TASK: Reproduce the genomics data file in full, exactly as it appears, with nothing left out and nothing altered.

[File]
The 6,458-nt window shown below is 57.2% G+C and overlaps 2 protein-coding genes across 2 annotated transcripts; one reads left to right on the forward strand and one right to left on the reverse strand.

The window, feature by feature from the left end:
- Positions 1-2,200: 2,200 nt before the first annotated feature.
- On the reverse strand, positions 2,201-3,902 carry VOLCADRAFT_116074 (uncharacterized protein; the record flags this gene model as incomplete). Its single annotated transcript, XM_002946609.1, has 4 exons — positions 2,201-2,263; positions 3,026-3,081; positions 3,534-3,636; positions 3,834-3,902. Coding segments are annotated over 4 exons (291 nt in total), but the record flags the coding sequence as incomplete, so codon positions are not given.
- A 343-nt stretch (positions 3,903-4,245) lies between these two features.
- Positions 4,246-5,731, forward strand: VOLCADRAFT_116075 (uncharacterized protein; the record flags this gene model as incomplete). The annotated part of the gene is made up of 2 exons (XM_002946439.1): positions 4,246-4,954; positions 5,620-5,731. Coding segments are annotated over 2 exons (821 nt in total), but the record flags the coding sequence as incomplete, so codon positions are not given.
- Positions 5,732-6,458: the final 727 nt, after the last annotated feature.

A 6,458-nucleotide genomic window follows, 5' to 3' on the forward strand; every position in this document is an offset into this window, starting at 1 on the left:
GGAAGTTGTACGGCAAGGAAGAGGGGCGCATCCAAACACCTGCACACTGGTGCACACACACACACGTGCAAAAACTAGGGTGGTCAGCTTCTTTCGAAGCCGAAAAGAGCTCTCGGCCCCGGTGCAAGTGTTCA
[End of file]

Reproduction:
The 6,458-nt window shown below is 57.2% G+C and overlaps 2 protein-coding genes across 2 annotated transcripts; one reads left to right on the forward strand and one right to left on the reverse strand.

The window, feature by feature from the left end:
- Positions 1-2,200: 2,200 nt before the first annotated feature.
- On the reverse strand, positions 2,201-3,902 carry VOLCADRAFT_116074 (uncharacterized protein; the record flags this gene model as incomplete). Its single annotated transcript, XM_002946609.1, has 4 exons — positions 2,201-2,263; positions 3,026-3,081; positions 3,534-3,636; positions 3,834-3,902. Coding segments are annotated over 4 exons (291 nt in total), but the record flags the coding sequence as incomplete, so codon positions are not given.
- A 343-nt stretch (positions 3,903-4,245) lies between these two features.
- Positions 4,246-5,731, forward strand: VOLCADRAFT_116075 (uncharacterized protein; the record flags this gene model as incomplete). The annotated part of the gene is made up of 2 exons (XM_002946439.1): positions 4,246-4,954; positions 5,620-5,731. Coding segments are annotated over 2 exons (821 nt in total), but the record flags the coding sequence as incomplete, so codon positions are not given.
- Positions 5,732-6,458: the final 727 nt, after the last annotated feature.

A 6,458-nucleotide genomic window follows, 5' to 3' on the forward strand; every position in this document is an offset into this window, starting at 1 on the left:
GGAAGTTGTACGGCAAGGAAGAGGGGCGCATCCAAACACCTGCACACTGGTGCACACACACACACGTGCAAAAACTAGGGTGGTCAGCTTCTTTCGAAGCCGAAAAGAGCTCTCGGCCCCGGTGCAAGTGTTCA